On consumer protection, in many provinces if the tickets were bought through a travel agency, there is protection. If it is through a credit card, some have protection and some have insurance. There are all different cases.

Airline IndustryOral Question Period

11:15 a.m.

Calgary Southwest Alberta

Conservative

Stephen Harper ConservativeLeader of the Opposition

Mr. Speaker, this is the ninth airline in eight years to go bankrupt because of Liberal dithering on high airport rents, high security taxes and high airline fuel taxes. That is the government's idea of free enterprise, high taxes.

The Conservative Party, the Standing Committee on Transportation, and the airline industry are all calling for these ridiculously high taxes to be reduced.

How many airline bankruptcies will it take for the government to start listening? When is it going to take action?

Airline IndustryOral Question Period

11:15 a.m.

Outremont Québec

Liberal

Jean Lapierre LiberalMinister of Transport

Mr. Speaker, I imagine that the leader of the Conservative party, an admirer of U.S.-style right-wing politics, also realizes that five major U.S. airlines are also under bankruptcy protection. I know that the U.S. serves as his model, but is this any better? No.

The reality is that there is fierce competition going on at the present time, which benefits the consumer. I thought he liked the free market economy and was even an advocate of that model. The consequences have to be accepted, both good and bad.

Sponsorship ProgramOral Question Period

11:20 a.m.

Calgary Southwest Alberta

Conservative

Stephen Harper ConservativeLeader of the Opposition

Mr. Speaker, tell stranded passengers that they are benefiting from the government's policies.

We hear today that the government intends to sue advertising firms that received millions of sponsorship dollars for little work and kickbacks to the Liberal Party. The irony is almost too much to bear. What happened to, let Gomery do his work?

Does putting this to the courts now not show the government knew the money was stolen all along and is it not just another way to avoid answering questions in Parliament about corruption?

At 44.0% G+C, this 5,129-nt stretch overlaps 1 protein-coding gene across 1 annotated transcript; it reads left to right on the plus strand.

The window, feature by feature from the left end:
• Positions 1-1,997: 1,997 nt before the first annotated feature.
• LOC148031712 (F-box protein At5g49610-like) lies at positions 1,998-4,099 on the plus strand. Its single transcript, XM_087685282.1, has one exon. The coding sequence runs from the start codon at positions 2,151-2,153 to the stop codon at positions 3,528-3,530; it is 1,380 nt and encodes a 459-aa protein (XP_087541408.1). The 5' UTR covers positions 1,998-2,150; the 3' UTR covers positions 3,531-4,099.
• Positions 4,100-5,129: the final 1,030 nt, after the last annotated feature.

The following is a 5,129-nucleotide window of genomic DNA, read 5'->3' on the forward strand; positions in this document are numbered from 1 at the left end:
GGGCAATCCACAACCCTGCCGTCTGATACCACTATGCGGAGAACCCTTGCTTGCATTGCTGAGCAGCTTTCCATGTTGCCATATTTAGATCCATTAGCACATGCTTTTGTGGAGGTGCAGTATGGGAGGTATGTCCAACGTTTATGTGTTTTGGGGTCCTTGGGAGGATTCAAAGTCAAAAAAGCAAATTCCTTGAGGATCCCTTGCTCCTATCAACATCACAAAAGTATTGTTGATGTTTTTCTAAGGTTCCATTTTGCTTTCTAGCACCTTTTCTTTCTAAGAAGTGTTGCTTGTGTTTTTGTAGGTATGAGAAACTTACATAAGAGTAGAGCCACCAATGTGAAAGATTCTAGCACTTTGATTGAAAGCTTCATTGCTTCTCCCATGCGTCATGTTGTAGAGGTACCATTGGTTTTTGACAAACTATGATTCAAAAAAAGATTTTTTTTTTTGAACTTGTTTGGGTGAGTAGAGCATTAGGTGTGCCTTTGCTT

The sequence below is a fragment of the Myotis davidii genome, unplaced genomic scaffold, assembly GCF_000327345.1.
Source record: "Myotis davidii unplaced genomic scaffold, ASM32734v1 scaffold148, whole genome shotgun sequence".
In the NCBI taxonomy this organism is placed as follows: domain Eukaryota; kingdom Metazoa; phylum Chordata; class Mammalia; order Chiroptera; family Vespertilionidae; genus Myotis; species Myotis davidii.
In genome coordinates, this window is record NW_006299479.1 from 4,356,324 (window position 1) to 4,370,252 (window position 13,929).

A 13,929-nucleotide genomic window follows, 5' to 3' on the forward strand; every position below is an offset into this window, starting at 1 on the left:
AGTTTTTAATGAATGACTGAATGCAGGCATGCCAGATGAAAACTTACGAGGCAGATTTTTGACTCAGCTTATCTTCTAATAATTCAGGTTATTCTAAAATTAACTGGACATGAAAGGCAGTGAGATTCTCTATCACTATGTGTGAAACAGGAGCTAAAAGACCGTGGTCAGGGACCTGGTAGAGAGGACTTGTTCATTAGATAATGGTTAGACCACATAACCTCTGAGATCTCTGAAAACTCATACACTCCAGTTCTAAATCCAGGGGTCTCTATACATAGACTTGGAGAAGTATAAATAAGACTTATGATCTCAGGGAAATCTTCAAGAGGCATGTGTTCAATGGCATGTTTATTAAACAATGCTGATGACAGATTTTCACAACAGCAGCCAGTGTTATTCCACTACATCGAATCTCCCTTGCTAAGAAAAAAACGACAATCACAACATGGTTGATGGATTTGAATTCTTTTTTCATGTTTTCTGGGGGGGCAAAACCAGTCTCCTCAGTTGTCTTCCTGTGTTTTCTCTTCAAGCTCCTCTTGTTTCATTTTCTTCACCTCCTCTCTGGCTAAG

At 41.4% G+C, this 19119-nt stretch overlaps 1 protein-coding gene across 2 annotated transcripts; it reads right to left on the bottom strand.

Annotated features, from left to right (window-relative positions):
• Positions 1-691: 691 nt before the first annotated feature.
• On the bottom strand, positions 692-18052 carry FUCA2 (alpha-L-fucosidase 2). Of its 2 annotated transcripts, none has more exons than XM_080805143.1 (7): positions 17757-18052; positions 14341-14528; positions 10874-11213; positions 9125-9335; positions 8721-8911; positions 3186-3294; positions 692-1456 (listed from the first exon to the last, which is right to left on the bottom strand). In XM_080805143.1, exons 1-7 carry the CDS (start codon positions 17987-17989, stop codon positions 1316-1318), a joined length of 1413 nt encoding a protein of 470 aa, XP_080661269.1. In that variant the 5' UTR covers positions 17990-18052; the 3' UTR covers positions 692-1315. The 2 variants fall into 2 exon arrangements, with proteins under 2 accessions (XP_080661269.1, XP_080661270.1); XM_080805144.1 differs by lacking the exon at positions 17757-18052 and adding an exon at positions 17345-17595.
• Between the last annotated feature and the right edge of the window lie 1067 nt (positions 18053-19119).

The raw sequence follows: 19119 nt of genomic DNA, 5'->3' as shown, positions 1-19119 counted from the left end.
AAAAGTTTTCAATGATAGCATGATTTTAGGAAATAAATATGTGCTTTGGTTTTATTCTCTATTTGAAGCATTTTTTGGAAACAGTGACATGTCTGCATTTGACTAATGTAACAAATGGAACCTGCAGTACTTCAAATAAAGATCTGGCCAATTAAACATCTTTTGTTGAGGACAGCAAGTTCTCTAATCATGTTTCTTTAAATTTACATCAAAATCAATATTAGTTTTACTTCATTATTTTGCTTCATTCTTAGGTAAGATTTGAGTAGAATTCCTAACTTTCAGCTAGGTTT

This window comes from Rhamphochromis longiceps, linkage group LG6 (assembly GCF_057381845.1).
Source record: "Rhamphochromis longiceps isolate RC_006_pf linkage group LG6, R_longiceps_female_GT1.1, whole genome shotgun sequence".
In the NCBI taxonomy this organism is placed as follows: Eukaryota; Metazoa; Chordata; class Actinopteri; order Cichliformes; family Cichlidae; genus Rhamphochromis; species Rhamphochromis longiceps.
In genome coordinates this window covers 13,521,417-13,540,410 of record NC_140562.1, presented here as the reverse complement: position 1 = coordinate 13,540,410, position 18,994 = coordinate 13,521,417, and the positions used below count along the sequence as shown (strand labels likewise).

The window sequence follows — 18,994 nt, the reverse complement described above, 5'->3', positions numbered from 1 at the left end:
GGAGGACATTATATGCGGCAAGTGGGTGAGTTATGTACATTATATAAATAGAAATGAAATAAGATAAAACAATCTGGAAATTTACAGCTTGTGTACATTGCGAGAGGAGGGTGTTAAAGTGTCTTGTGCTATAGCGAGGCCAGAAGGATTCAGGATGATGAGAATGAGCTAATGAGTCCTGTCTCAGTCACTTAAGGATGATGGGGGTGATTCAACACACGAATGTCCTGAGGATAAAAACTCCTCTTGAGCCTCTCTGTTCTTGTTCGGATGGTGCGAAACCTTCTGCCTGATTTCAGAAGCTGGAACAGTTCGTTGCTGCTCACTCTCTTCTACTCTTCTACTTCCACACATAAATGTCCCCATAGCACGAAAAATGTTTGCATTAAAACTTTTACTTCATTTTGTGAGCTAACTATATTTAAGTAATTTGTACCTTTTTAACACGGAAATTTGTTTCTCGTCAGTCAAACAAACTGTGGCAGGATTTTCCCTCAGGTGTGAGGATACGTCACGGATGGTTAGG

Sponsorship ProgramOral Question Period

11:20 a.m.

Kings—Hants Nova Scotia

Liberal

Scott Brison LiberalMinister of Public Works and Government Services

Mr. Speaker, from the very beginning there was a parallel process aimed at financial recovery. The Prime Minister promised from the beginning that there would be a financial recovery process.

We established that Mr. Gauthier would do that work. This in no way, shape or form impedes the work of Justice Gomery. We look forward to recovering funds on behalf of Canadian taxpayers.

This is another case of a promise made by our Prime Minister, and a promise kept by our Prime Minister.

Sponsorship ProgramOral Question Period

11:20 a.m.

Conservative

Rob Nicholson Conservative Niagara Falls, ON

Mr. Speaker, that is a bunch of nonsense. For months the government has been telling us that it cannot do anything until we have the Gomery commission report. Now we know it is about to launch a lawsuit. Who is prejudging the Gomery commission now?

The fact is that all the players in this sorry mess are friends of the Liberal Party. Why does the Prime Minister not get on the phone, call his friends at these ad agencies, ask for the money back and while he is at it, why not put a call into Liberal Party headquarters and get back some of the money that was diverted there?

Sponsorship ProgramOral Question Period

11:20 a.m.

Kings—Hants Nova Scotia

Liberal

Scott Brison LiberalMinister of Public Works and Government Services

Mr. Speaker, once again there has been a parallel process aimed at financial recovery from the beginning, immediately after the Auditor General's report. The Prime Minister committed to establishing that parallel process. We have done exactly that.

I am proud of the government's response and the Prime Minister's response to the issue and of the fact that we are recovering funds on behalf of Canadian taxpayers. That is the right thing to do and that in no way, shape or form impedes Justice Gomery. What does impede Justice Gomery is the opposition's daily commentary on the testimony before Justice Gomery here on the floor of the House. That is what impedes--

Sponsorship ProgramOral Question Period

11:20 a.m.

The Speaker

The hon. member for Niagara Falls.

Sponsorship ProgramOral Question Period

11:20 a.m.

Conservative